This seems like a bit of a loaded question.
Are you...
(a) asking in regards to solving the issue of re-calibrating your Pioneer III after you get it mended, or...
(b) just asking, in general, for the purposes of tracking tension loss?
 

danwang

New User
This seems like a bit of a loaded question.
Are you...
(a) asking in regards to solving the issue of re-calibrating your Pioneer III after you get it mended, or...
(b) just asking, in general, for the purposes of tracking tension loss?
Eh? I wasn't as sophisticated as you think. How about you answer both questions? Now that you brought them up :)
 

danwang

New User
BTW, I have a little bit of good news and a little bit of bad news, regarding Alpha tech support. The good news is Mark finally responded tonight and gave me the link to the Alpha Pioneer Series Manual. The bad news is they have exhausted all their replacement parts 24 years after the last one rolled off the production line, save for some $10 clutch springs.

Now, the turntable is not moving. There are quite a few rusty spots on the paint and chrome surfaces. 11 frame adaptors are missing (hopefully I don't need any of them). And the tensioner rod is broken.

Getting ready to get into full DIY mode... zoom... zoom!!!
 

golden chicken

Hall of Fame
You can literally do the math. The weight weighs X and is placed Y distance from the pivot. The string gripper is a radius Z.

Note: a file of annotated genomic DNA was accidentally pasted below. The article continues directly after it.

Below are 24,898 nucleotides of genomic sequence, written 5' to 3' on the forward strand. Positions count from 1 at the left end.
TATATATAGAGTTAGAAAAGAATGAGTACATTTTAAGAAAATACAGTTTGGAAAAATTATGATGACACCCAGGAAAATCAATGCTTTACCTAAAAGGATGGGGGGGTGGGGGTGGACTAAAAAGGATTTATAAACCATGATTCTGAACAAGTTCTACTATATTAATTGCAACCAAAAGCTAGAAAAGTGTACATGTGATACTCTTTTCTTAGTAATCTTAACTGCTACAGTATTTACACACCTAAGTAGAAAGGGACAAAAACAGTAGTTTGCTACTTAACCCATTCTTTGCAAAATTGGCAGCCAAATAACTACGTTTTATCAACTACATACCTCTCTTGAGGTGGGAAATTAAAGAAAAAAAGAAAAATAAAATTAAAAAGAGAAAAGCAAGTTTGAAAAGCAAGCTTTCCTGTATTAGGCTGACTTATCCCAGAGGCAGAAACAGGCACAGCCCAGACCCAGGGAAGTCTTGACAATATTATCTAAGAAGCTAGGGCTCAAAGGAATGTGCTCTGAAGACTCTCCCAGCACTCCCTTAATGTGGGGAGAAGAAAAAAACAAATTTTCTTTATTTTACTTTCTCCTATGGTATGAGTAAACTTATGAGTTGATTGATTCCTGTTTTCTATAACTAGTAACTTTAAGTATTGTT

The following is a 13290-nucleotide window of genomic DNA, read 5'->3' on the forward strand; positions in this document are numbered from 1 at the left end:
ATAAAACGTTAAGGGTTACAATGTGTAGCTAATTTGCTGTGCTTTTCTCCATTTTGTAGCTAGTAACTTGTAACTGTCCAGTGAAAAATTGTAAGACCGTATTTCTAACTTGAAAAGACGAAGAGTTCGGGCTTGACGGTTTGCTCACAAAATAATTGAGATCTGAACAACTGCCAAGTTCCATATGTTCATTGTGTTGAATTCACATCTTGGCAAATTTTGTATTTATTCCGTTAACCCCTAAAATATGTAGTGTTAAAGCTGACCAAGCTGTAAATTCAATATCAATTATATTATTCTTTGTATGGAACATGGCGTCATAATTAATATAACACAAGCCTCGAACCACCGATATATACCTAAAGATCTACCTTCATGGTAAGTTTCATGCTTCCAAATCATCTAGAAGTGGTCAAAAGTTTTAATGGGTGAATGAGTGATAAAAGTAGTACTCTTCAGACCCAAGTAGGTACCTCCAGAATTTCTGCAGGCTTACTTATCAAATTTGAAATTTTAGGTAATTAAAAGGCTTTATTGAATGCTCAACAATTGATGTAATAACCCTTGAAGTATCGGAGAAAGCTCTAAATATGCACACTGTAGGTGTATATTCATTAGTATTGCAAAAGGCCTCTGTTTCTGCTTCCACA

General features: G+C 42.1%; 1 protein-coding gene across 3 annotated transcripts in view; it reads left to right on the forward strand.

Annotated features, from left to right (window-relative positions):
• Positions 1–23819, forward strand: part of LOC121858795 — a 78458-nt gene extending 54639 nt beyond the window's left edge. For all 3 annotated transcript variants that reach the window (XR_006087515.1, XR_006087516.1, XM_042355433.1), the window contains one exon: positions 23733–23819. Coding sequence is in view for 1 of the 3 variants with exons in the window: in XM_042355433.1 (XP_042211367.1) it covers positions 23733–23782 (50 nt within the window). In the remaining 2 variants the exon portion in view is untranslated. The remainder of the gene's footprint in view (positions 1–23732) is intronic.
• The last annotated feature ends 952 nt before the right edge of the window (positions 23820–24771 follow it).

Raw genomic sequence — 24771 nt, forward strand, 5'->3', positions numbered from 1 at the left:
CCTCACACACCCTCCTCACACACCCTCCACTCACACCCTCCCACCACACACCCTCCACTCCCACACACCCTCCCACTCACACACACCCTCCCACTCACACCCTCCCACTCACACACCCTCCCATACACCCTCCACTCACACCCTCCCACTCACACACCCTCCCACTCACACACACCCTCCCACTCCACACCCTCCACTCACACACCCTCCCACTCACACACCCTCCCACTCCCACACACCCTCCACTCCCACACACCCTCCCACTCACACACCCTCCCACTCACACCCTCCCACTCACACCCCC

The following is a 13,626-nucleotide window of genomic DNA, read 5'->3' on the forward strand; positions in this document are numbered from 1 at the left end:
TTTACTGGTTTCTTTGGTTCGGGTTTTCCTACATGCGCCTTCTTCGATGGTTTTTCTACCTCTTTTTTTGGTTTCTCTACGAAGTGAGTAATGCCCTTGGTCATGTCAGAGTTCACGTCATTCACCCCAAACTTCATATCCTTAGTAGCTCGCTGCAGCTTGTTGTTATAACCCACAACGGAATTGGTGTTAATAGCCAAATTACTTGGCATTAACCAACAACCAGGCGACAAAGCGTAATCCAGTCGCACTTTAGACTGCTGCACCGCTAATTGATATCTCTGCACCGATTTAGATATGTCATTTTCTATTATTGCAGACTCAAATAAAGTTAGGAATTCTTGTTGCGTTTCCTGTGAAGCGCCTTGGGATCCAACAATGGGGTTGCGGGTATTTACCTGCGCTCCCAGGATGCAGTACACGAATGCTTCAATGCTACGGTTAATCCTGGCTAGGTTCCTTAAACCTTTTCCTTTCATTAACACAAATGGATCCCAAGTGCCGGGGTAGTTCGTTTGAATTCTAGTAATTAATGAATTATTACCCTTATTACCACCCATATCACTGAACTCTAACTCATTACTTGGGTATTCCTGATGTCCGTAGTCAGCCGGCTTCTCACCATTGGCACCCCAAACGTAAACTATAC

X(Y/Z)= tension being pulled.

In the case of a Gamma dropweight, the weight is 5lbs and the radius of the gripper I believe is 1 inch. So if you mount the weight 10 inches up the lever, you should be pulling 50lbs.
 

frank52

Semi-Pro
Be careful when unscrewing that whole tensioner unit. Try to hold the pieces together. There is a clutch spring inside that is tricky to re-insert.

Glue
I would not trust gluing the beam.
Once you unscrew the allen head tightening screw you could use your glue to glue a little stick to the broken nub. That will be your handle to pull out the broken piece. This may be necessary if the broken bit does not fall out after you have removed the tightening screw. Or, drill a hole in the broken bit and insert a screw into it as a handle.

New Beam
The broken weight beam looks the same as the weight beam on an Eagnas Combo 710. You could contact Eagnas and order "a weight beam for an Eagnas Combo 710". FYI: Don't ask for measurements or ask if this fits your non-Eagnas machine. You will just anger the guy.

Re-use the Old Beam
The best, cheapest, and simplest way is to just pull out the broken bit and reinsert the remaining beam into the hole. Either end could go into the hole. Then screw in the tightening screw. Final step is to install the weight markings in the right place. You can use an inexpensive luggage scale to recalibrate. Your beam is long enough that the broken bit will not be an issue.
 
Last edited:

danwang

New User
You can literally do the math. The weight weighs X and is placed Y distance from the pivot. The string gripper is a radius Z.

X(Y/Z)= tension being pulled.

In the case of a Gamma dropweight, the weight is 5lbs and the radius of the gripper I believe is 1 inch. So if you mount the weight 10 inches up the lever, you should be pulling 50lbs.
The formula looks so simple. I will need to watch a couple of stringing videos to understand the relationship between the string gripper radius and the tension. Thanks.
 

danwang

New User
New Beam
The broken weight beam looks the same as the weight beam on an Eagnas Combo 710. You could contact Eagnas and order "a weight beam for an Eagnas Combo 710". FYI: Don't ask for measurements or ask if this fits your non-Eagnas machine. You will just anger the guy.